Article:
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Projects Order of events - building a model A Hot Rod

Discussion in 'Traditional Hot Rods' started by cederholm, Jun 28, 2018.

  1. winduptoy
    Joined: Feb 19, 2013
    Posts: 1,238

    winduptoy
    ALLIANCE MEMBER

    You ask about brakes and breaking from Trader tradition. My Cabriolet has mechanical brakes and my good buddy runs mechanical on his A coupe. Mechanical brakes can be made to stop as well as juice brakes with little pedal effort. Cast iron drums for starters. The steel drums expand as they get hot and then the brakes fade as a result. I've used Flathead Ted's floaters. You have to eliminate all the slop from wear in clevises, pins, linkages, shafts, bushings and such. The car can sit for years and no hydraulic issues. My current project, a '31 Vicky, is staying mechanical. Either scenario takes effort and attention to detail.
    My $.02
    Good luck,
    Larry




    Sent from my XT1254 using The H.A.M.B. mobile app
     
    cederholm likes this.
  2. cederholm
    Joined: May 6, 2006
    Posts: 1,348

    cederholm
    ALLIANCE MEMBER

    Model A Gomez (and others) - let's talk rear end. You're saying my stock rear end will work with my V8. Is this an option for a non-racing car? Is it a wise option or will I be asking for trouble? And if for, for the time being, I convert the current axel to juice, would I be able to reuse the brakes on a different vintage axel should I upgrade with the V8?

     
  3. Texas Drifter
    Joined: Oct 8, 2016
    Posts: 46

    Texas Drifter

    Converting a bone stock "A"? Suggestion: Chassis work, do the engine and tranny first then the brake system. Of all the things I've learned over the years is to keep a build book, notes, parts, etc. Make sure to measure things before drilling or welding things onto the chassis. Doing the engine and tranny first then would allow you to see how the new hydraulic brake pedals, etc would fit. All the mods can be made with the body intact, just not any easier. Take your time and do it right. As for the concept of mechanical brakes vs hydraulic? That's up to you but I'd opt for hydraulic brakes done right. Of course, I'd have to install a dropped axle along with all the goodies with it! Just my opinion. Have fun and take your time!!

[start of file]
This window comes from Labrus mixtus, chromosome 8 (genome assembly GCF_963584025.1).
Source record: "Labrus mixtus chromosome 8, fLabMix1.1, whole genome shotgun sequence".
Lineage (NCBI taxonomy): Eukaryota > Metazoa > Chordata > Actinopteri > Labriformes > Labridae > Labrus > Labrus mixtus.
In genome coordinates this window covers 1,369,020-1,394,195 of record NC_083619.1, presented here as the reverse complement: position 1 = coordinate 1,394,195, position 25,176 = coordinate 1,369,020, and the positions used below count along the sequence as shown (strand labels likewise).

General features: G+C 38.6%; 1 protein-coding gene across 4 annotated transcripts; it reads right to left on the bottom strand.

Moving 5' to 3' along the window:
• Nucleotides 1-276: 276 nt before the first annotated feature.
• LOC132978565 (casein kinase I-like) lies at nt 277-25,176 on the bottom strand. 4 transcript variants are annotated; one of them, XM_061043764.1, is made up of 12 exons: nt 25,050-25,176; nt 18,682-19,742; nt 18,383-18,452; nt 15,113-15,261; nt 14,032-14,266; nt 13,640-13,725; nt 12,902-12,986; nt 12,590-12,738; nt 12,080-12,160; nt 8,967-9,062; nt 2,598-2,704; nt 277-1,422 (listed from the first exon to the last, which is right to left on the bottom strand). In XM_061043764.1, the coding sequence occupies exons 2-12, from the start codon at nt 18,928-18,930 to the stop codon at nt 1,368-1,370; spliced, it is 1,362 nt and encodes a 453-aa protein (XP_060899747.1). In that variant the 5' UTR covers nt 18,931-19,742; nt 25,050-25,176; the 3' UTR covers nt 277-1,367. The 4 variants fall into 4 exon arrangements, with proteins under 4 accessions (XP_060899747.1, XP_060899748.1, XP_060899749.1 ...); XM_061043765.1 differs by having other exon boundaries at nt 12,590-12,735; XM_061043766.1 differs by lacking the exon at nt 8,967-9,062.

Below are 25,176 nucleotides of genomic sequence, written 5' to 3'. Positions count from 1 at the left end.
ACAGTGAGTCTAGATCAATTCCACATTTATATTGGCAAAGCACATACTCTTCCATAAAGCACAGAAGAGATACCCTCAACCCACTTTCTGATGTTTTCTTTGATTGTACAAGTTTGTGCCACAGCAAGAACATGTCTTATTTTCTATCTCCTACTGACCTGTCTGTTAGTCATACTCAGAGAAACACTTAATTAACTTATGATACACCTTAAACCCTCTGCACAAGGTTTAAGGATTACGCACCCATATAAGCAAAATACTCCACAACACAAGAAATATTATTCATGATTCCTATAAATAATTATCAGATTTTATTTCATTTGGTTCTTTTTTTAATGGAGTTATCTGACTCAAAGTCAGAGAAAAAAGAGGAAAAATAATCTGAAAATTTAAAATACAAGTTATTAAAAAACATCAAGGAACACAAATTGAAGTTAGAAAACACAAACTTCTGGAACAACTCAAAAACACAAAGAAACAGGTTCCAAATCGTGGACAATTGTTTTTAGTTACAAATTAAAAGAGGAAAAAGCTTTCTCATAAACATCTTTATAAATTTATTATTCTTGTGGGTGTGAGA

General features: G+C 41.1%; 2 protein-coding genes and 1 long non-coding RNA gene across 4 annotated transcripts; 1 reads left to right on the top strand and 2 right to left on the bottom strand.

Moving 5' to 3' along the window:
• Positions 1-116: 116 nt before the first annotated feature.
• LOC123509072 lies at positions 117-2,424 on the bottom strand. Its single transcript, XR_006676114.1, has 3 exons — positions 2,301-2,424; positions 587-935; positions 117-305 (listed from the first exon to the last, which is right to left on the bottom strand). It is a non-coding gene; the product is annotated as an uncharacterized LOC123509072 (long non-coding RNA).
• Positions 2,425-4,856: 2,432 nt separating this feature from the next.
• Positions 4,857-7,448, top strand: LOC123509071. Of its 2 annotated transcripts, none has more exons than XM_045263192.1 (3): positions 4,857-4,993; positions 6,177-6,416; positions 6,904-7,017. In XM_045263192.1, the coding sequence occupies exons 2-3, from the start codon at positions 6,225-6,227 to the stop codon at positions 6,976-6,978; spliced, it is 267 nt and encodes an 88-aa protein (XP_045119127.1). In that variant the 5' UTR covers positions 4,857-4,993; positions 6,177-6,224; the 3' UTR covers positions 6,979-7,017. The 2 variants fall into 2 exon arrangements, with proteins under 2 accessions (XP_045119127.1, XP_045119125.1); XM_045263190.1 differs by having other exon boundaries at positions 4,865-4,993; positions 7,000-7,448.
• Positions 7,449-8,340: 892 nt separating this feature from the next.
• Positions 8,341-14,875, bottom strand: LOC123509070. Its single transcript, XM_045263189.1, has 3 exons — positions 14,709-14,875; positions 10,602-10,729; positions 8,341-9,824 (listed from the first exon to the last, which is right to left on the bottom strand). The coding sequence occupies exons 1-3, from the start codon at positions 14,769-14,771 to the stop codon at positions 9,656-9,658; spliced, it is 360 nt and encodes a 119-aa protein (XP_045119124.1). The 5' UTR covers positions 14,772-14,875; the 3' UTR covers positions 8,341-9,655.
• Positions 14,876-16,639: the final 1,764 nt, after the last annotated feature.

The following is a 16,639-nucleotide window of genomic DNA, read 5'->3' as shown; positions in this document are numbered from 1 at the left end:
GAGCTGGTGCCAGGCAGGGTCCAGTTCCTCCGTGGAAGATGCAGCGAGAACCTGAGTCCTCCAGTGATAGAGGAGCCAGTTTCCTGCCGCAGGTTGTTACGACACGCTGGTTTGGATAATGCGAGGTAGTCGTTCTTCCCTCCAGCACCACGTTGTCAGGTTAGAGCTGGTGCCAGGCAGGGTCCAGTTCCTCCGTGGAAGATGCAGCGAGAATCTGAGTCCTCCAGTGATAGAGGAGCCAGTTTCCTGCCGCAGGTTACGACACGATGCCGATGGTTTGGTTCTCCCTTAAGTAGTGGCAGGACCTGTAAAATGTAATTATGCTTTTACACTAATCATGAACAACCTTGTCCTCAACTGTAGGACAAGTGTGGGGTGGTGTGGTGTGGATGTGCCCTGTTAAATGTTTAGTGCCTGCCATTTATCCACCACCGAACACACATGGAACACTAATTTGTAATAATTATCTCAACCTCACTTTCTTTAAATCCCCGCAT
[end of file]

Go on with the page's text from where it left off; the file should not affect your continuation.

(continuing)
cederholm likes this.
  4. I assume you will be using '40-48 Ford brakes on the Model A rear end (or Lincoln if you want the deluxe version). These will fit any rear axle 1928-1948. I think you will be happy with the A rear end (unless you have a very heavy foot) but if you feel you need a little more strength the later rear ends are actually slightly easier to convert (no rubbing problem with the brake drum on the backing plate). Remember the '32 and up rear ends mounted the spring behind the rear end so you will need to add Model A spring perches to the rear end. The later rear ends are slightly wider so watch out for tire/fender clearance.

    Charlie Stephens
     
    Last edited: Jul 1, 2018
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  5. louisb
    Joined: Oct 13, 2008
    Posts: 788

    louisb
    ALLIANCE MEMBER

    If it’s your first build I would say do it one project at a time and keep it on the road as much as possible. Having a car completely disassembled can get overwhelming.

    —louis
     
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  6. Model A Gomez
    Joined: Aug 26, 2006
    Posts: 953

    Model A Gomez
    Member

    If you aren't too hard on a stock rearend they are fine behind a flathead, not a lot trouble to use 39-48 Ford brakes on them and any part is available including 3:54 gear sets. As to the drums rubbing on the backing plate you need to take a grinder to the lip on the backing plate and grind off about 1/8" and to cut a notch in the backing plate to clear the spring perch. People have ran them behind V8's for years.
     
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  7. cederholm
    Joined: May 6, 2006
    Posts: 1,348

    cederholm
    ALLIANCE MEMBER

    Very helpful info all - Thanks!

    ~ Carl
     
  8. Look's like you have a great start with that coupe. I have found, over the years, that it's easy to lose interest in a project when trying to do it all at once. There is a lot to be said about buying a nicer car and doing the modifications in steps so that you can still enjoy your car as you make changes.